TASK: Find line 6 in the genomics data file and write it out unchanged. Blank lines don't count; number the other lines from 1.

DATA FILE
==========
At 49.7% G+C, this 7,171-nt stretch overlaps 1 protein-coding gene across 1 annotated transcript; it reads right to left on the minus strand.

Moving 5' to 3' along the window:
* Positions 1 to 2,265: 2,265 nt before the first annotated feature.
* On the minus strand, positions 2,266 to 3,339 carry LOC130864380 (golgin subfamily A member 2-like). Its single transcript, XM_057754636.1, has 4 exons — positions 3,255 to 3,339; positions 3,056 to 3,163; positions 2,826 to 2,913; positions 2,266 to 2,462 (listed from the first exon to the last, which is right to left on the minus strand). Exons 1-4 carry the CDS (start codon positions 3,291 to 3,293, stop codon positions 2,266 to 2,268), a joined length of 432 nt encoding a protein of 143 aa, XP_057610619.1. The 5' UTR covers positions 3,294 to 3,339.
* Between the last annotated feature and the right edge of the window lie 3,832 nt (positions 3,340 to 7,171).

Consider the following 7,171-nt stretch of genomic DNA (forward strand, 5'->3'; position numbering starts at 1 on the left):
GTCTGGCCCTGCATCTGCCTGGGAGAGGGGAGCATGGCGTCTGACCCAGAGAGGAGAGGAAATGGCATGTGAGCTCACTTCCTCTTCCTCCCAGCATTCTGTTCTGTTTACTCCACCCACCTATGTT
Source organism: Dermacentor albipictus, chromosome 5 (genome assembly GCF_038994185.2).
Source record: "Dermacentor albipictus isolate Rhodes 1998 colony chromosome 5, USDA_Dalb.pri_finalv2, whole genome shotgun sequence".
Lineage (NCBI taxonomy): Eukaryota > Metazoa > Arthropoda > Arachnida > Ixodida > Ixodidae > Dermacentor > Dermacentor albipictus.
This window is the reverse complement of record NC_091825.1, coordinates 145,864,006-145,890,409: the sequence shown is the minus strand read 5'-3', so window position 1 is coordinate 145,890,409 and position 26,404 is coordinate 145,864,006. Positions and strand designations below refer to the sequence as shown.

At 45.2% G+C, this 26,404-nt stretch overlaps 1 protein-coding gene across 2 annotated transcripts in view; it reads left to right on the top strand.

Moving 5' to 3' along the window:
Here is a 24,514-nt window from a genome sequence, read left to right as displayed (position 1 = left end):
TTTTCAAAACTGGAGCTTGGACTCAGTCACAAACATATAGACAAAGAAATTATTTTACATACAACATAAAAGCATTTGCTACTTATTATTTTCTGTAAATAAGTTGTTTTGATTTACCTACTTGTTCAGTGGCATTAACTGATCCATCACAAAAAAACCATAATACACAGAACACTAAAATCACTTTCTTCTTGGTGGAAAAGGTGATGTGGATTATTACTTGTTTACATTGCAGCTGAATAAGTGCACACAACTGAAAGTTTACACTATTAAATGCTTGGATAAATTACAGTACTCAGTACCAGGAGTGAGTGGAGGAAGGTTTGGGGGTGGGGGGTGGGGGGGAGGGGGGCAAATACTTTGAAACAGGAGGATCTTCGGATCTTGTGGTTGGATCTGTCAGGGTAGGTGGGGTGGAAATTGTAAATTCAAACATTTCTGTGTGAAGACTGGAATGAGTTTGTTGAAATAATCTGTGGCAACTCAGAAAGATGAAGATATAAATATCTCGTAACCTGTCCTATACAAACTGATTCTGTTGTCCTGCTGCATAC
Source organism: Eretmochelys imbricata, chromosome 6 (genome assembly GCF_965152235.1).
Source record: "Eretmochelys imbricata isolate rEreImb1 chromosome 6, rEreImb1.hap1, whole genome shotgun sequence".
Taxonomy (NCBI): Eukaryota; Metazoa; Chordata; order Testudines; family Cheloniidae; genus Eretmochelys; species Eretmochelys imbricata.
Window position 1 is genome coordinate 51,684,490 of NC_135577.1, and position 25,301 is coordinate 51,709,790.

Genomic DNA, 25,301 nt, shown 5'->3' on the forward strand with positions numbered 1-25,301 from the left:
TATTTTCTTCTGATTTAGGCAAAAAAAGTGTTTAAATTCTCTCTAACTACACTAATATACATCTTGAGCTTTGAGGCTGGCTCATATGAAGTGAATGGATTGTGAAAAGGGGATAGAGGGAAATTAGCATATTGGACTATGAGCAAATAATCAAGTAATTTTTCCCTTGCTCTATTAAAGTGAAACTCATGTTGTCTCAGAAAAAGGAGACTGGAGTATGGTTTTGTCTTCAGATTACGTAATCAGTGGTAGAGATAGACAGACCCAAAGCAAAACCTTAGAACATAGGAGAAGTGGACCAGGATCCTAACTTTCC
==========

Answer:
Consider the following 7,171-nt stretch of genomic DNA (forward strand, 5'->3'; position numbering starts at 1 on the left):